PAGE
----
constant (M-' s-I)
E," 1.4 X lo9 74
1.4 X I O 9
The transients were shown to be identical with those obtained from
N-chl~rodimethylamine~~~~~ and N-chloropiperidine and were
Figure 4. The changes of phosphorescence spectra of 2-acetonaphthone (2 mM) in EEI (ether-ethanol-iodoethane) in the presence of NND (0, 4.8, and 9.6 mM). 2-Acetonaphthone was excited at 320 nm.
Table 11. Aminium Radicals Generated from Flash Excitation nitrosamine HCI aminium radicals (X104 M) (X102 M) solvent lifetime (11s) 16 f 2; CSHIONH'. NNP (1.06) 1.2 CH3OH NNP (1.06)" 1.2 CH,OH 15 f 2; CSHIONH'. NNP (0.62) 1.2 H2O 108 f 4; C5HloNH'. NNP (0.62)" 1.2 H2 0 112 f 4; CSH,oNH** NND (1.OO) 6.0 CHjOH 19 f 2; (CH3)2NH+. NND ( l . O O ) u 6.0 CHzOH 24 2; (CHt),NH+*
S o e T l transition bands in these absorption and phosphorescence spectra was about 58 kcal/mol (490-495 nm). Quenching Studies. Fluorescence of some selected aromatic hydrocarbons was quenched with the rate constants shown in Table I. No new emission was observed in these quenching experiments. The gradual deviation in the quenching rate constants of 9,lOdimethylanthracene and perylene fluorescence from the near diffusion-controlled value indicated that the singlet-state energy Es of N N D could be 72-73 kcal/mol, which agreed well with that estimated from the "onset" of the So+SI(n-a*) transition band (at about 395 nm, see Figure l ) , though a distinct 0-0 band a t ca. 400 nm has not been recorded as yet. Attempts to populate the triplet excited state of N N D by benzophenone and acetophenone sensitizations in EPA glass were not successful, probably owing to strong overlapping phosphorescence of these sensitizers, though the intensity of which was reduced by N N D . Phosphorescence of 2-acetylnaphthalene (ET = 59.4 kcal/mol) was quenched by N N D efficiently in rigid EEI glass (Figure 4). The intensity enhancement in the 560-nm region in rigure 4 couia arise mom I Y ~ Y U pnospnorescence emission. Because of the overlap of both emissions, overall emission enhancement over the 500-600 nm range could not be obtained to confirm this point. Flash Excitation Studies. The results pertaining to flash excitation of N N D and N-nitrosopiperidine ( N N P ) in degassed or air-saturated solutions in methanol and water in the presence of hydrochloric acid are summarized" in Table 11. For each nitrosamine, the transients decayed with pseudo-first-order kinetics and showed similar absorption curves under similar conditions. ~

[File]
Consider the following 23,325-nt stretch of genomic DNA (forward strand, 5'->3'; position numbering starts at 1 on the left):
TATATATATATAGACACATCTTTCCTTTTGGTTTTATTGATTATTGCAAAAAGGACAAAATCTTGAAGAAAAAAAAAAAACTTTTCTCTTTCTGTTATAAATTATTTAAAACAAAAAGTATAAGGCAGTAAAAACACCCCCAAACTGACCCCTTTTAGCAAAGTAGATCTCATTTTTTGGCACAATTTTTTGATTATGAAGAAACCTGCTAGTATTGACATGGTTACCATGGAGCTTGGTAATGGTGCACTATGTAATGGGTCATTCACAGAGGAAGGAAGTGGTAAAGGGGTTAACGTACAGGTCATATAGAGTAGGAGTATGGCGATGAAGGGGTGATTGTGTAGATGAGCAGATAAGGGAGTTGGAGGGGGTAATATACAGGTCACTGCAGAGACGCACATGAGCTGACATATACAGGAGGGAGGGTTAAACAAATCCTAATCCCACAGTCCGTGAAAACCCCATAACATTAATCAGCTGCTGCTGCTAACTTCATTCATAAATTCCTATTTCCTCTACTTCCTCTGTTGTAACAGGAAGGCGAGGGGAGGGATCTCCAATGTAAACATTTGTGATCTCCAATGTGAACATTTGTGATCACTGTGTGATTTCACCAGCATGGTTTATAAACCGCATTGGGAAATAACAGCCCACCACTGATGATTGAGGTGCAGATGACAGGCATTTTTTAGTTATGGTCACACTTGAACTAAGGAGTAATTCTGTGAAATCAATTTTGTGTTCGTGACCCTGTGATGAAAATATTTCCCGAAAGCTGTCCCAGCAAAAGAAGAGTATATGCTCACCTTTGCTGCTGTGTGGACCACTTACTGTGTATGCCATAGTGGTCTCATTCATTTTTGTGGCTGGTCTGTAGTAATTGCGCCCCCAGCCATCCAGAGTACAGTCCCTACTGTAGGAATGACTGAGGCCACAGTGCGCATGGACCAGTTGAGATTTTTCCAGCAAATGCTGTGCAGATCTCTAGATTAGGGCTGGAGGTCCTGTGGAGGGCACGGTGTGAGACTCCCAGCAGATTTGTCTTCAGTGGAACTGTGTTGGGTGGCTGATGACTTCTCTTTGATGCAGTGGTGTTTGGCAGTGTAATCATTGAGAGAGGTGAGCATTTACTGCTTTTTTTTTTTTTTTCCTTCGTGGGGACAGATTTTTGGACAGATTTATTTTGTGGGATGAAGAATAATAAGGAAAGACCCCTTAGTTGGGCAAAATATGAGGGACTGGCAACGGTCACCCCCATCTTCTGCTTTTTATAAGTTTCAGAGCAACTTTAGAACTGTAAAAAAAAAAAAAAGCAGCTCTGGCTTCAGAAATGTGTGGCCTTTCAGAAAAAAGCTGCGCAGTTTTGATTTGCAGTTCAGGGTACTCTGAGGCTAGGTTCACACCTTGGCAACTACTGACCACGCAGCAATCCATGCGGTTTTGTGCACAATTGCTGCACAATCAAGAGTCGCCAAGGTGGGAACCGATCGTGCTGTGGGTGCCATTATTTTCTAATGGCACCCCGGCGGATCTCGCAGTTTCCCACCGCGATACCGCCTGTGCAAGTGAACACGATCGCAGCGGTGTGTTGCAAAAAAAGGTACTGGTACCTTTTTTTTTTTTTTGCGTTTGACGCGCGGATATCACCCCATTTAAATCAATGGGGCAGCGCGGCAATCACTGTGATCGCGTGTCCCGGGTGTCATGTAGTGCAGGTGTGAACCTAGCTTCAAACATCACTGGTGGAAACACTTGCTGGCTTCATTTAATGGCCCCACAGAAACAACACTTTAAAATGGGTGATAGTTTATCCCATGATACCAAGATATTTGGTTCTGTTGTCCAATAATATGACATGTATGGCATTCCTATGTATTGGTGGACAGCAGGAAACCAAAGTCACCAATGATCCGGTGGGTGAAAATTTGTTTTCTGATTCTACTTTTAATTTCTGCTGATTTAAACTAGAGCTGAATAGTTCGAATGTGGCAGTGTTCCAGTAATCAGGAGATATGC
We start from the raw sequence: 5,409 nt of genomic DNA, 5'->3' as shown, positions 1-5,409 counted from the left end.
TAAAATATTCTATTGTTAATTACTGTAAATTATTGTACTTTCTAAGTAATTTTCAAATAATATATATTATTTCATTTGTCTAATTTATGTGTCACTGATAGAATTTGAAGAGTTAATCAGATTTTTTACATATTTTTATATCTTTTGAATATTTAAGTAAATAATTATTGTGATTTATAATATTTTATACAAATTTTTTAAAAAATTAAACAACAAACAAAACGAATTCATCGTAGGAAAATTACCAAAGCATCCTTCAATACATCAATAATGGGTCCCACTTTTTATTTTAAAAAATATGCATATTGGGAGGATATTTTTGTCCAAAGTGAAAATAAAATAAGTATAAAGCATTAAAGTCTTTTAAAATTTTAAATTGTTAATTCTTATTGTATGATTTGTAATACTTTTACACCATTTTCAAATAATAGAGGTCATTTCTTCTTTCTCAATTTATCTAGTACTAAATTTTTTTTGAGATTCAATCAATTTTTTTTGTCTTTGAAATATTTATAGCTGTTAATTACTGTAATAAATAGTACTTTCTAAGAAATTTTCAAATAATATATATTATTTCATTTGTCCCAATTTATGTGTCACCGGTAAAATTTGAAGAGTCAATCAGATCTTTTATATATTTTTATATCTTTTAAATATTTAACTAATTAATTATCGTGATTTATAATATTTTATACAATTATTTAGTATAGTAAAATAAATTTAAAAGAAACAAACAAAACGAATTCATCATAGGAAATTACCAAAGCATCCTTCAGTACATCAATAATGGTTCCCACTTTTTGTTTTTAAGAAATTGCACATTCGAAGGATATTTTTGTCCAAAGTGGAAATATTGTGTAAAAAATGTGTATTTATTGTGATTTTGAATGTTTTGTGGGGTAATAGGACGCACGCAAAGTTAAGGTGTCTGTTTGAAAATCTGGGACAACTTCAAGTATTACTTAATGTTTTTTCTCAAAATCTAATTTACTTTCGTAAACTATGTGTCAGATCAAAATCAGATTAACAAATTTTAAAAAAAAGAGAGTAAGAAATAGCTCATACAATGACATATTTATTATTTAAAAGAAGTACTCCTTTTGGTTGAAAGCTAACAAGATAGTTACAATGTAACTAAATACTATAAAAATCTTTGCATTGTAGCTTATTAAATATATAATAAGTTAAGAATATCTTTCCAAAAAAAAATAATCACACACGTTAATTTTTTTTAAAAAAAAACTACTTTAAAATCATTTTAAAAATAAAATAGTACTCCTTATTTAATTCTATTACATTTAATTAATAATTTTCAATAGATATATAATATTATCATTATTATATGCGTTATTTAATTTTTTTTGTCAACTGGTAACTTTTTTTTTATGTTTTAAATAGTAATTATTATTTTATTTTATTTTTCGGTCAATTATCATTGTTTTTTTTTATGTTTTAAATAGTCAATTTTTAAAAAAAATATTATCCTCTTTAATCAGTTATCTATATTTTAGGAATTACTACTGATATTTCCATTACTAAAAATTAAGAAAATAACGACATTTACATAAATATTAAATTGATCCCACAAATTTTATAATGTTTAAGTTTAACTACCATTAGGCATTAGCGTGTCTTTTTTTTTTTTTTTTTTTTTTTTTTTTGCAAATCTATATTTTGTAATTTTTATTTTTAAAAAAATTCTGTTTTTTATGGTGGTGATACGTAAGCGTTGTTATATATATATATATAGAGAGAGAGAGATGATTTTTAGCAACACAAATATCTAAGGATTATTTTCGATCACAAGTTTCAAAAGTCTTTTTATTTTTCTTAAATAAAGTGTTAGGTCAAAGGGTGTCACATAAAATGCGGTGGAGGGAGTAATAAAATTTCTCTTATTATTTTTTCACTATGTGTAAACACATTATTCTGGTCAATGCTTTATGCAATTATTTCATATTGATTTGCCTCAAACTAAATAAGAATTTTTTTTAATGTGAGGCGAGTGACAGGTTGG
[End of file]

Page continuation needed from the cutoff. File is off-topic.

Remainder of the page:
(18) A brief account of the results from flash photolysis were described 14 years ago: Lau, M. P.; Cessna, A. J.; Chow, Y. L.; Yip, R. W. J. Am. Chem. Sot. 1971, 93, 3808.
confirmed as the corresponding aminium radicals. The transient lifetimes monitored a t several wavelengths in the 300-400 nm region remained constant. The excitation of either a+a* (Vycor filter) or n+a* (Pyrex filter) transition band produced similar transient, though that from the latter was weaker. Oxygen (-1 X M) did not affect the absorption shape and intensity nor the decay kinetics of aminium radicals, indicating that the precursorial excited state disappeared rapidly and was not intercepted by oxygen at that concentration. With an improved apparatus, the rising time of the aminium radical was determined to be 8.5 X lo9 s-'. The two radicals recombine (eq 3) with a rate constant of k3 Ilo6 torr-' s-l. This places the lifetime of the singlet excited state a t